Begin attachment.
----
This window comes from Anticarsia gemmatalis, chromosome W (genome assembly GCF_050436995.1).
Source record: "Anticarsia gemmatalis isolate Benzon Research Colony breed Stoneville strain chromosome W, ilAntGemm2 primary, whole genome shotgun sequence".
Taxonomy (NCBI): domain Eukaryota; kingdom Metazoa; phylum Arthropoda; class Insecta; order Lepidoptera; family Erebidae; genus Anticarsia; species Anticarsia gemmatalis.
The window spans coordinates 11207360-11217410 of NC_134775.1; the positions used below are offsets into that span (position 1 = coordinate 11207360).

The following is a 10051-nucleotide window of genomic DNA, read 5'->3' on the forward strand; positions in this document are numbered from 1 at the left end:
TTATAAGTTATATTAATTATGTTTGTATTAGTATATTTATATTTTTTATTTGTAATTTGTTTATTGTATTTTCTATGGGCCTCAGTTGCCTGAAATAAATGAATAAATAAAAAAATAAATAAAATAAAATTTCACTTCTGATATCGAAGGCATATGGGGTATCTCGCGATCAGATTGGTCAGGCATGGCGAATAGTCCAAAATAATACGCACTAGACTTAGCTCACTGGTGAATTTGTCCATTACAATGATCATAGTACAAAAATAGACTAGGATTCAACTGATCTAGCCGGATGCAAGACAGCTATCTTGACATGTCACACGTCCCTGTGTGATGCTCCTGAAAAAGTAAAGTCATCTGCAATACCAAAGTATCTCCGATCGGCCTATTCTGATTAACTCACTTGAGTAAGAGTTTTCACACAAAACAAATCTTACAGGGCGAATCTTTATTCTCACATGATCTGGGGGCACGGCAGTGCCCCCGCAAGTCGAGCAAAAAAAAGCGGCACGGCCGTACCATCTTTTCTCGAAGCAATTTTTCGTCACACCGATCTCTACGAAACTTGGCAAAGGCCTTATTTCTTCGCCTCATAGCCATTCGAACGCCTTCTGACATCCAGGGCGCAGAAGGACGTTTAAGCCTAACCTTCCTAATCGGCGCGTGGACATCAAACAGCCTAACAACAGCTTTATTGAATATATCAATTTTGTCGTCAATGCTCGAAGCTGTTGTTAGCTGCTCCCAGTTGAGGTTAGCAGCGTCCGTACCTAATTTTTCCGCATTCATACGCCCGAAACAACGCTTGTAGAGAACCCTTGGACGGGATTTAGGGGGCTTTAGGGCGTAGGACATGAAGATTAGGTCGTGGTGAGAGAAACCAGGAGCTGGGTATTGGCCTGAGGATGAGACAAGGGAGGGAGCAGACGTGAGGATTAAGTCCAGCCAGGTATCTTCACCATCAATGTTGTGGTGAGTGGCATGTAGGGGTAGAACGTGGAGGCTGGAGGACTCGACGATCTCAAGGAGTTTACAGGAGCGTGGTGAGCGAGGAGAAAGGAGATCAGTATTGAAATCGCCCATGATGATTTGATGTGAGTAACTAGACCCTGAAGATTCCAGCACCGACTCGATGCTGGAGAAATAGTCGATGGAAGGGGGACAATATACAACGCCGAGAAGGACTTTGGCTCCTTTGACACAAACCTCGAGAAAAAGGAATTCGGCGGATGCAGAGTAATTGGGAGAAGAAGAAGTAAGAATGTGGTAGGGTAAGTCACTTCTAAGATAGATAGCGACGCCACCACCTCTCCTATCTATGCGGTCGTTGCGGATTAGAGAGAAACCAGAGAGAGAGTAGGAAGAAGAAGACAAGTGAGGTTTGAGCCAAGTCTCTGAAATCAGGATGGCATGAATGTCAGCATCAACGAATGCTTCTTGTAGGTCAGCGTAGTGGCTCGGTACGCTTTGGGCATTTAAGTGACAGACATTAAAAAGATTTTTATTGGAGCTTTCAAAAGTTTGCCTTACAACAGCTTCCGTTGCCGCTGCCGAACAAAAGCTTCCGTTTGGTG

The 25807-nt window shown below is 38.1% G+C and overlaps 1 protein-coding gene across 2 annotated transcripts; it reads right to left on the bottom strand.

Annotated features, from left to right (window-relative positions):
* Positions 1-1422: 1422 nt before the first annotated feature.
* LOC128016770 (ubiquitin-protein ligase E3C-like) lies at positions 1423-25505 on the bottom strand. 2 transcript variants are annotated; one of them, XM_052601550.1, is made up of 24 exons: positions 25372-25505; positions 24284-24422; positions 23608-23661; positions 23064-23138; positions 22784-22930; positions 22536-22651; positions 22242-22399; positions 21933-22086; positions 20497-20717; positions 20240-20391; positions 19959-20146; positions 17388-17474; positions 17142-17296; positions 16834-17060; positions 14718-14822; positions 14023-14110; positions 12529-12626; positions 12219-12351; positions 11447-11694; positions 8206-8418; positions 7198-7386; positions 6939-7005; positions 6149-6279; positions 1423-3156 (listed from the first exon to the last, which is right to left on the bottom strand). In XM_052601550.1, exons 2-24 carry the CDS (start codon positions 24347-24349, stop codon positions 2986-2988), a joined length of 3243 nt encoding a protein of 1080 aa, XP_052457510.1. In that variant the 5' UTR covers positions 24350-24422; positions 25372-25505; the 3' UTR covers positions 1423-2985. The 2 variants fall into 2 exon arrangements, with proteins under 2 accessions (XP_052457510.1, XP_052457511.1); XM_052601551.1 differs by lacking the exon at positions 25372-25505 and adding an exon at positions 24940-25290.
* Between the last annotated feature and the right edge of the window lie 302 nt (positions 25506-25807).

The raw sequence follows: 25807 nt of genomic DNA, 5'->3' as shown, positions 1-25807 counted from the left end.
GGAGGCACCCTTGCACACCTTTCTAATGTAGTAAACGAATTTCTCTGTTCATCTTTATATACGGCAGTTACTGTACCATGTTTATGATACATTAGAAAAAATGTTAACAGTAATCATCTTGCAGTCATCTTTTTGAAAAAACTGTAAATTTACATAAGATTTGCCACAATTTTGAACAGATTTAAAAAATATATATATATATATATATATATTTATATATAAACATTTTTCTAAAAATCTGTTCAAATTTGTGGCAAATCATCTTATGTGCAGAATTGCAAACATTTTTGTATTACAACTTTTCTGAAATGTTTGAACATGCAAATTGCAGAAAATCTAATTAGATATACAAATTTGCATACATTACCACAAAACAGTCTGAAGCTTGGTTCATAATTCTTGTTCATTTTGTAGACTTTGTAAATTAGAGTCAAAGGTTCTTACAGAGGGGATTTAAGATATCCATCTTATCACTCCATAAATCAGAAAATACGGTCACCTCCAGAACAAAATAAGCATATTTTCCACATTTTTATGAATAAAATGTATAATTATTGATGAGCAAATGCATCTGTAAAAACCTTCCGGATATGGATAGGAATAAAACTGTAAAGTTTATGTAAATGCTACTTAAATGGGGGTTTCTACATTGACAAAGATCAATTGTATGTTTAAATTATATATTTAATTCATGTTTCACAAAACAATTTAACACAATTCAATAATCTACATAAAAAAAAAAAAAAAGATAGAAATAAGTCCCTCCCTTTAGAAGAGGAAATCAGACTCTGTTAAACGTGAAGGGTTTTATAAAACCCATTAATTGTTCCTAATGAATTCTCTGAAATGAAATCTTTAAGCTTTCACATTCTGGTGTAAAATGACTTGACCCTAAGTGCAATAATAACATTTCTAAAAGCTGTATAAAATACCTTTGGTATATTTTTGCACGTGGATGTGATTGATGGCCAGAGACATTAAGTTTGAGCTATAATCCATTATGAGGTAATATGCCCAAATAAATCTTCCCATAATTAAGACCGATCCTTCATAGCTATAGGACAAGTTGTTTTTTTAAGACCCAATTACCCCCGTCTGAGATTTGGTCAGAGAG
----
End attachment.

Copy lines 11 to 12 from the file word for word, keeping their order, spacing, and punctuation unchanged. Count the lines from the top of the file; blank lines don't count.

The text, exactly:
* Between the last annotated feature and the right edge of the window lie 302 nt (positions 25506-25807).

The raw sequence follows: 25807 nt of genomic DNA, 5'->3' as shown, positions 1-25807 counted from the left end.